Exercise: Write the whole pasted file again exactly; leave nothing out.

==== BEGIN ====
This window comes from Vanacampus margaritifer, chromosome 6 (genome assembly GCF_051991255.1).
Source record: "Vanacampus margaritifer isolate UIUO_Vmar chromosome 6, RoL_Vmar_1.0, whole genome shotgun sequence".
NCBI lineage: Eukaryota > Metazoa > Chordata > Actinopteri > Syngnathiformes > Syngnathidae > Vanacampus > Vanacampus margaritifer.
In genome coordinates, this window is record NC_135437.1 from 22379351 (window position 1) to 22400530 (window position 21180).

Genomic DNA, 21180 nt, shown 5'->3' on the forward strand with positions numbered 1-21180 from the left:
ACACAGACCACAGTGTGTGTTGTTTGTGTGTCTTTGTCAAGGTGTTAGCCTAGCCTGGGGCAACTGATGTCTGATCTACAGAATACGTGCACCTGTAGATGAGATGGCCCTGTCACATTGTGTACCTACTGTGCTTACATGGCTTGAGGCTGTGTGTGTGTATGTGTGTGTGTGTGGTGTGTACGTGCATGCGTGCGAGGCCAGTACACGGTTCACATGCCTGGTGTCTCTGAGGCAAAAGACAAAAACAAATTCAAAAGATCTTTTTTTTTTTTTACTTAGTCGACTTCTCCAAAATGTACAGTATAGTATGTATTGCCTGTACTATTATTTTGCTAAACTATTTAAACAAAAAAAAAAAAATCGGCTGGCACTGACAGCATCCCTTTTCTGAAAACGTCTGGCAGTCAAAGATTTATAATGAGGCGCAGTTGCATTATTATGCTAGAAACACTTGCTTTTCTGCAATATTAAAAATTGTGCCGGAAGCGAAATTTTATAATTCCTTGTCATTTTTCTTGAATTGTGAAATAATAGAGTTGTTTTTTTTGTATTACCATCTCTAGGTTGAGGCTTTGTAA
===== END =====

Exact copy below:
This window comes from Vanacampus margaritifer, chromosome 6 (genome assembly GCF_051991255.1).
Source record: "Vanacampus margaritifer isolate UIUO_Vmar chromosome 6, RoL_Vmar_1.0, whole genome shotgun sequence".
NCBI lineage: Eukaryota > Metazoa > Chordata > Actinopteri > Syngnathiformes > Syngnathidae > Vanacampus > Vanacampus margaritifer.
In genome coordinates, this window is record NC_135437.1 from 22379351 (window position 1) to 22400530 (window position 21180).

Genomic DNA, 21180 nt, shown 5'->3' on the forward strand with positions numbered 1-21180 from the left:
ACACAGACCACAGTGTGTGTTGTTTGTGTGTCTTTGTCAAGGTGTTAGCCTAGCCTGGGGCAACTGATGTCTGATCTACAGAATACGTGCACCTGTAGATGAGATGGCCCTGTCACATTGTGTACCTACTGTGCTTACATGGCTTGAGGCTGTGTGTGTGTATGTGTGTGTGTGTGGTGTGTACGTGCATGCGTGCGAGGCCAGTACACGGTTCACATGCCTGGTGTCTCTGAGGCAAAAGACAAAAACAAATTCAAAAGATCTTTTTTTTTTTTTACTTAGTCGACTTCTCCAAAATGTACAGTATAGTATGTATTGCCTGTACTATTATTTTGCTAAACTATTTAAACAAAAAAAAAAAAATCGGCTGGCACTGACAGCATCCCTTTTCTGAAAACGTCTGGCAGTCAAAGATTTATAATGAGGCGCAGTTGCATTATTATGCTAGAAACACTTGCTTTTCTGCAATATTAAAAATTGTGCCGGAAGCGAAATTTTATAATTCCTTGTCATTTTTCTTGAATTGTGAAATAATAGAGTTGTTTTTTTTGTATTACCATCTCTAGGTTGAGGCTTTGTAA